Bomber kills at least 27 people in another bloody day in Iraq
BAGHDAD - At least 27 people were killed when a bomber detonated his explosive vest at a funeral for the relative of a Shiite Muslim militia commander in the eastern Iraqi province of Diyala on Monday, security and medical sources said.
The attack in Muqdadiya, 80 km (50 miles) northeast of Baghdad follows the deadliest bombing inside the capital so far this year, which left 78 people dead in a Shiite district on Sunday.
Security officials and police in Diyala said the target of the attack was two local commanders of the Hashid Shaabi umbrella group of Shiite militias who were attending the funeral ceremony for one of their relatives.
"The suicide attacker approached the local Hashid commanders and then blew his vest up, killing both with many others," said one police major on condition of anonymity. A further 55 people were wounded, the sources said.
There was no immediate claim of responsibility for the bombing, but attacks on Shiite Muslims are often claimed by Islamic State militants who control large parts of north and western Iraq.
Iraqi officials declared victory over the insurgents in Diyala a year ago, but Islamic State has remained active. The Badr Organisation has established itself as the ascendant militia in the region after rolling back the insurgents.
Security officials and witnesses say the situation inside Muqdadiya is very tense, with dozens of Shiite militia members deployed in the streets with no presence of the security forces.
Militia elements have been accused of attacking Sunni mosques and residents in Diyala following similar bombings in January, but the groups have denied the allegations and blamed Islamic State.
The Muqdadiyah attack came a day after bombings in a Shiite area of northern Baghdad killed at least 73 people, the deadliest attacks in the capital so far this year.
ISIS said in an online statement that two of its suicide bombers carried out the Baghdad attacks.
Several of the critically wounded died overnight while 112 people remain in hospital, two police officials said. Also, at least five people were still missing after the blast that ripped through the crowded Mredi market in the Shiite district of Sadr City, followed by a suicide bombing amid the crowd that had quickly gathered at the site to help the victims.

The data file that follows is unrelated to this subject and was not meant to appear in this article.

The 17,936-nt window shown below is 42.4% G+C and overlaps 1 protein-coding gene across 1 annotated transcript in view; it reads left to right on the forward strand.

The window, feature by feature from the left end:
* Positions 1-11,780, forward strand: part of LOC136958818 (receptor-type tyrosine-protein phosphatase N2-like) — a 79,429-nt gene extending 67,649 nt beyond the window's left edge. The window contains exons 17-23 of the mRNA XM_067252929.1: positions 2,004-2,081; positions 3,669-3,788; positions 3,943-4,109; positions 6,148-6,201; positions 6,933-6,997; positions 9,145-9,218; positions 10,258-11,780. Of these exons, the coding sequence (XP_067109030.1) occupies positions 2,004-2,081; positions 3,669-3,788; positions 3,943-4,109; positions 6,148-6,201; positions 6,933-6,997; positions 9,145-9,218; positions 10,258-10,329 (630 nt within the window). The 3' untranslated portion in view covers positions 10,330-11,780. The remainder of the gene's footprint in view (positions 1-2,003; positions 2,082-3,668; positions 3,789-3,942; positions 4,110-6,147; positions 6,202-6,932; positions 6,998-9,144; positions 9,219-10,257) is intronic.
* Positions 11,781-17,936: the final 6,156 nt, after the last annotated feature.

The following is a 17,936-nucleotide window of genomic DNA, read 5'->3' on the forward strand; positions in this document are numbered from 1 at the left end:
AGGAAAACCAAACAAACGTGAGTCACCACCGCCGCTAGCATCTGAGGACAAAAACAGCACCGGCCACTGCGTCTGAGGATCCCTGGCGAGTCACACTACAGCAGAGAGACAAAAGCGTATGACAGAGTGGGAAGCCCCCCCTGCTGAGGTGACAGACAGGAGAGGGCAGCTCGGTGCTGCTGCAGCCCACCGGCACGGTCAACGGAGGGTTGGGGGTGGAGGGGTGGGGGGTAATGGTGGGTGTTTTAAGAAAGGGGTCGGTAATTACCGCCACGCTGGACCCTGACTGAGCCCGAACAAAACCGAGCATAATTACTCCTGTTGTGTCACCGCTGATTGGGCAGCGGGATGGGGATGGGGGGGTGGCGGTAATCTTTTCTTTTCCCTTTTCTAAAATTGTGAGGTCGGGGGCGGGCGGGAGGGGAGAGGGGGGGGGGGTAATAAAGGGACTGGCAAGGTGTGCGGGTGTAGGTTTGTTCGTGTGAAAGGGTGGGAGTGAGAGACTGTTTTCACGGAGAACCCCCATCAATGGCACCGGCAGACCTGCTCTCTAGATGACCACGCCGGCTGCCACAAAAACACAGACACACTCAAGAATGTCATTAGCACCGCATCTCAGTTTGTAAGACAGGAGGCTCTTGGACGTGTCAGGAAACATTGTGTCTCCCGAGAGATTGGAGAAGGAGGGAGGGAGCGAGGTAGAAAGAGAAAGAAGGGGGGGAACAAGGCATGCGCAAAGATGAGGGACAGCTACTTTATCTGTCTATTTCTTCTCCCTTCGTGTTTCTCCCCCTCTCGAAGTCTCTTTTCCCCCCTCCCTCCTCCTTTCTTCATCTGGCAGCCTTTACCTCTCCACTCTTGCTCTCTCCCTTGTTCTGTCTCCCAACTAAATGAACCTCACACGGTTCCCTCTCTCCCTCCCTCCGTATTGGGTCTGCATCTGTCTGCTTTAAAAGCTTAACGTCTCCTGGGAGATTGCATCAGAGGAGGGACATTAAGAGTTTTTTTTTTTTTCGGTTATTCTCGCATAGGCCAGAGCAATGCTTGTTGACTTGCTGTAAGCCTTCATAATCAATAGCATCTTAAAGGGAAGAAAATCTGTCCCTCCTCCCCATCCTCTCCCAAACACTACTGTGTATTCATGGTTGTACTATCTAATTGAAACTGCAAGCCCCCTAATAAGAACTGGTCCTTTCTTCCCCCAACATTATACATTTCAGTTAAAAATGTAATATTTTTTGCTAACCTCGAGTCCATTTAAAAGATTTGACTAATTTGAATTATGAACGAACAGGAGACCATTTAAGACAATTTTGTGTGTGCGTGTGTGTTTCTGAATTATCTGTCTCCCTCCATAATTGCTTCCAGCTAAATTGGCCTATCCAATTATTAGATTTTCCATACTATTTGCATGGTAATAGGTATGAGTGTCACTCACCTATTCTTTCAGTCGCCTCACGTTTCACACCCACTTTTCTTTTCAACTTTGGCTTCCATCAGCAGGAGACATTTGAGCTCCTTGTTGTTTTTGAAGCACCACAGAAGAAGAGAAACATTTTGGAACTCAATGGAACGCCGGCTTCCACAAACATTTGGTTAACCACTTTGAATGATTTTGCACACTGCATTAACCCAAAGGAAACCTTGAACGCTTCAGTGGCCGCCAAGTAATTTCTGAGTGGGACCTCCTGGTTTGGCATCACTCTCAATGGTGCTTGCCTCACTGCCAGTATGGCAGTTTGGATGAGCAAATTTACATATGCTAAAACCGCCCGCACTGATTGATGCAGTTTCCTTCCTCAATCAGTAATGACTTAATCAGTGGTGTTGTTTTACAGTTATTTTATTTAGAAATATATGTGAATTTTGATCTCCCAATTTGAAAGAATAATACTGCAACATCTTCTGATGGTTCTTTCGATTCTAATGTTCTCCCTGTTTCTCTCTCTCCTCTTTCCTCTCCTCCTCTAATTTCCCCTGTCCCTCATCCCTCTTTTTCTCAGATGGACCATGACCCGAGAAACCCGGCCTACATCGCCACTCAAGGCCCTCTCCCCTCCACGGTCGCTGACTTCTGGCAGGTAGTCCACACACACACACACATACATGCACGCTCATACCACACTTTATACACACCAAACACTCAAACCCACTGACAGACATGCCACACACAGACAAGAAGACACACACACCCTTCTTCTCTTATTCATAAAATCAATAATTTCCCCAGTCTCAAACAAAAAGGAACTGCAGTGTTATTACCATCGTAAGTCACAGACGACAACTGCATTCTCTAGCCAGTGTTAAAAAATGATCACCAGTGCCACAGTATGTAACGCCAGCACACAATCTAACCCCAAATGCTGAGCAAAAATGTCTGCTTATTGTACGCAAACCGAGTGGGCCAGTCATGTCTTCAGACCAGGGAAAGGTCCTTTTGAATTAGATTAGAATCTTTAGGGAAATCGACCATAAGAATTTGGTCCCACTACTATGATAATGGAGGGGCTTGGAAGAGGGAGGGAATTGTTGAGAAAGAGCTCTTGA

Three medical officials confirmed the latest death toll, which rose from the toll of 59 reported late Sunday. All officials spoke on condition of anonymity because they were not authorized to talk to the media.
Iraq's Prime Minister, Haider al-Abadi, called on security forces to "exert further efforts to prevent the terrorists from carrying out their crimes against innocent civilians."
Al-Abadi, in a statement released late Sunday, said the attacks "will not stop us ... but they will increase the determination" of the army, security forces and paramilitary troops to dislodge the militants from areas under their control.
The special UN envoy to Iraq, Jan Kubis, called the Sadr City bombings a "particularly vicious and cowardly terrorist attack" aimed against "peaceful civilians who were going about their daily business."
"It is clearly aimed at inflaming sectarian strife," he said Monday.
The Islamic State group, which controls key areas in northern and western Iraq, promptly claimed responsibility for Sunday's blasts. The militant Sunni Muslim group regularly targets government forces, civilians and especially Shiites, who the ISIS regards as heretics.
The market bombings in Sadr City were the deadliest attack in a wave of explosions that targeted other commercial areas in and outside Baghdad on Sunday and brought the day's overall death toll to 92.
Seven other civilians were killed in attacks elsewhere and in Baghdad's western suburb of Abu Ghraib, security forces earlier Sunday repelled an attack by ISIS militants that killed at least 12 members of the government and paramilitary troops and wounded 35 others.